Concerns over rules of origin and currency manipulation remain.
President Obama’s final State of the Union address on Tuesday night went for over an hour. In it, discussion of the Trans-Pacific Partnership (TPP) trade deal lasted maybe 30 seconds. That would include his pause for applause.
“It cuts 18,000 taxes on products Made in America, and supports more good jobs,” the president said to Congress. “With TPP, China doesn’t set the rules in that region, we do. You want to show our strength in this century? Approve this agreement. Give us the tools to enforce it.”
Except that we’re not so sure that it does. In fact, opinion is decidedly divided over that point, notes the Wall Street Journal:
Even though Beijing isn’t part of the deal, Obama administration officials say the rules will still challenge China to reform its economy in other ways. …
(Donald) Trump disagrees. “It’s a deal that was designed for China to come in, as they always do, through the back door and totally take advantage of everyone,” the billionaire GOP candidate said at the fourth GOP presidential debate, in November.
This has made for some strange bedfellows:
Mr. Trump’s warning echoes criticism from labor unions and Democrats from auto-producing states in the Midwest. They point to the “rules of origin” in the TPP that allow much of the content of cars and other products traded duty-free to come from outside the bloc—including China.
Rules of origin, of course, aren’t the only point of contention regarding the TPP. Critics (us included) have noted that the deal does nothing substantial to halt currency manipulation, a practice by which a country can give its exports a serious boost – at the expense of their trading partners across the table.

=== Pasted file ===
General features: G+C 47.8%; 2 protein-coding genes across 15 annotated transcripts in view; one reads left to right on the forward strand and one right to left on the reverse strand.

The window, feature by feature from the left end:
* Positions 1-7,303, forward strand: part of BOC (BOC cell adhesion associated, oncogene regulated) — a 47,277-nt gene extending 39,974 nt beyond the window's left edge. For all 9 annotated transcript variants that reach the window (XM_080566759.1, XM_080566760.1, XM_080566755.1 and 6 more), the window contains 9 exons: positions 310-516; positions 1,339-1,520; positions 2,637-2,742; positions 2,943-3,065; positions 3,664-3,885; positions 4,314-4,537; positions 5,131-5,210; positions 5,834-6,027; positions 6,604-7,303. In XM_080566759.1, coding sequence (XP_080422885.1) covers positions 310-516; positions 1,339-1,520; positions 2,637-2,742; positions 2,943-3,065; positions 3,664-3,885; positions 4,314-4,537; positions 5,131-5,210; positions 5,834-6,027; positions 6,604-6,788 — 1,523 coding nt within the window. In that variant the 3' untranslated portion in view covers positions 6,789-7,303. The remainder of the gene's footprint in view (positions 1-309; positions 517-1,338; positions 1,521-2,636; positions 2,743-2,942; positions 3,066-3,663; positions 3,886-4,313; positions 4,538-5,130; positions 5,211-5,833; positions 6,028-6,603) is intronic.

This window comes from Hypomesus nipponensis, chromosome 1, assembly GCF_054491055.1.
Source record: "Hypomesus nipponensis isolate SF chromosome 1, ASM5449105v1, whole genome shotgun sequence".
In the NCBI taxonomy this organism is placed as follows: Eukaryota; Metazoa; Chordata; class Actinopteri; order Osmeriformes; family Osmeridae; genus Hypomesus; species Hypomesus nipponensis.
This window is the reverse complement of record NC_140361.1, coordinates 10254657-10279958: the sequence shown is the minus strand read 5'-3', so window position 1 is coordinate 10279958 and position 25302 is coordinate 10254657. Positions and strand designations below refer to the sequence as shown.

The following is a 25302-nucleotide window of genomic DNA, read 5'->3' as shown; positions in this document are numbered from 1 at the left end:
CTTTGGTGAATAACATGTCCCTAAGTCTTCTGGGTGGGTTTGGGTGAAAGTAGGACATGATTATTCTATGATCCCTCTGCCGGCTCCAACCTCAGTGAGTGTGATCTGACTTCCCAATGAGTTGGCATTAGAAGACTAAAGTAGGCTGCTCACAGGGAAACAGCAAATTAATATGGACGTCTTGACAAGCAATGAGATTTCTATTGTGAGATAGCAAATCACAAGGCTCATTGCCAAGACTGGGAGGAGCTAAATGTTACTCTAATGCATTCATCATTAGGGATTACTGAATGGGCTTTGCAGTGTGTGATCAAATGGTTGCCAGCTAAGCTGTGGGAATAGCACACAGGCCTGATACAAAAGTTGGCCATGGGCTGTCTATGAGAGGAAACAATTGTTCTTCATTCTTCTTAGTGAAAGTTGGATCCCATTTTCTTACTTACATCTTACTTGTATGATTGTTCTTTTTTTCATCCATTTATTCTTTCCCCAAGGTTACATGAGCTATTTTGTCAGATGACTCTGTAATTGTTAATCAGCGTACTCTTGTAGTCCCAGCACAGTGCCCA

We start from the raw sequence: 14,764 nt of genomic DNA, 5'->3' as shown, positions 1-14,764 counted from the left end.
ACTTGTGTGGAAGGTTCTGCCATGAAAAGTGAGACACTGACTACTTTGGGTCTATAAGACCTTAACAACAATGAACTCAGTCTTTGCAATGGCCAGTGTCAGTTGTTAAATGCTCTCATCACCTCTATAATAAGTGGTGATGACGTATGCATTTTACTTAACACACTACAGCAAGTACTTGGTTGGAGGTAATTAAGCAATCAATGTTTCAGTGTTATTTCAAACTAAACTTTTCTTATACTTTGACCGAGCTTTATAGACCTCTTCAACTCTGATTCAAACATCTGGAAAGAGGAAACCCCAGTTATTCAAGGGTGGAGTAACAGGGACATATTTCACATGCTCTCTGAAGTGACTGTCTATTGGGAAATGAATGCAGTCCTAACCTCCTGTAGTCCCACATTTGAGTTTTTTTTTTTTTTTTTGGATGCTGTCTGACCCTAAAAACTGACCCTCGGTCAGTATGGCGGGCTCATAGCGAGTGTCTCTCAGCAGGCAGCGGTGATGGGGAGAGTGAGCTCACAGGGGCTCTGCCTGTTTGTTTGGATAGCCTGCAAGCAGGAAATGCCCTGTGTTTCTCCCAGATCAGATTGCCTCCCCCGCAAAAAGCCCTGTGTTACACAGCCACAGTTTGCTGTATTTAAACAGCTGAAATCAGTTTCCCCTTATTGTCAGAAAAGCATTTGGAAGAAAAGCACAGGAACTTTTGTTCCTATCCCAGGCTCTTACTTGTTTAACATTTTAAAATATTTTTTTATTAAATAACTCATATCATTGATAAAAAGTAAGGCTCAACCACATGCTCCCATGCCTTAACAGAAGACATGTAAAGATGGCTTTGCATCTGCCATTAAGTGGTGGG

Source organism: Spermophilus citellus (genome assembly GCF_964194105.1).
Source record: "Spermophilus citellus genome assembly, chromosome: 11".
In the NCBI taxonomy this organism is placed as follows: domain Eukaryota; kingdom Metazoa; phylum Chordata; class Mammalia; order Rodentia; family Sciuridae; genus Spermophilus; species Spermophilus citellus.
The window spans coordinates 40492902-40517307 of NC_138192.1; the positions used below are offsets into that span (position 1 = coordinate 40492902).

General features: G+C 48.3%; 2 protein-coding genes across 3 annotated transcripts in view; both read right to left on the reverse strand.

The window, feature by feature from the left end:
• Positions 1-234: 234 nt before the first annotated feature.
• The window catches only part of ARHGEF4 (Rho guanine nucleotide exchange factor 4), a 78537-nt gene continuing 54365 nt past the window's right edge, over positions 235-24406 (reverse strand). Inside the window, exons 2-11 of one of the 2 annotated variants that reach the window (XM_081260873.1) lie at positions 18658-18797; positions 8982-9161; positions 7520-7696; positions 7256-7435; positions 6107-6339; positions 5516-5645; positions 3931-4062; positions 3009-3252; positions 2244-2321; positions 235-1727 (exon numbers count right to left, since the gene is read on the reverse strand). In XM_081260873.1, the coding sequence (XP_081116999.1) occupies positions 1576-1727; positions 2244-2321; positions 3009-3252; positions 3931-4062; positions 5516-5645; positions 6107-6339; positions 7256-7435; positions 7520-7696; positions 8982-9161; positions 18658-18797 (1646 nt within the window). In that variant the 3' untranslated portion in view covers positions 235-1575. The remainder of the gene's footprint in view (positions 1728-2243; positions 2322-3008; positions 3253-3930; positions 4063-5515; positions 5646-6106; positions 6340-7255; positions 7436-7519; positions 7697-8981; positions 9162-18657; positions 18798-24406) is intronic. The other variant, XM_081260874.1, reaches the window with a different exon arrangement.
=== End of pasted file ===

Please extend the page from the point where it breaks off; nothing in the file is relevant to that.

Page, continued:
Some point out that a strong dollar policy, which increases the purchasing power of American consumers, puts American exports and those that make them at a distinct disadvantage. That’s important to keep in mind.
Others, still, argue that artificially dirt cheap currencies in Asia – including in China, whether it’s a TPP party or not – could wipe out all of the economic gains from a ratified trade deal. Notes Rob Scott, from the Economic Policy Institute:
China, as the world’s largest currency manipulator, could affect trade in the TPP in at least two ways. First, as a result of relatively weak rules of origin, the U.S. and other countries would be vulnerable to increased imports from China through the TPP. Second, currency manipulation by China could influence other TPP members to adjust or manipulate the value of their currencies, in order to remain competitive with China, and thereby nullify some or all of the benefits of the TPP to the United States.
Here’s what AAM thinks: A TPP deal without a tough, enforceable currency provision is an opportunity missed. Including such a provision would set some real rules in that region.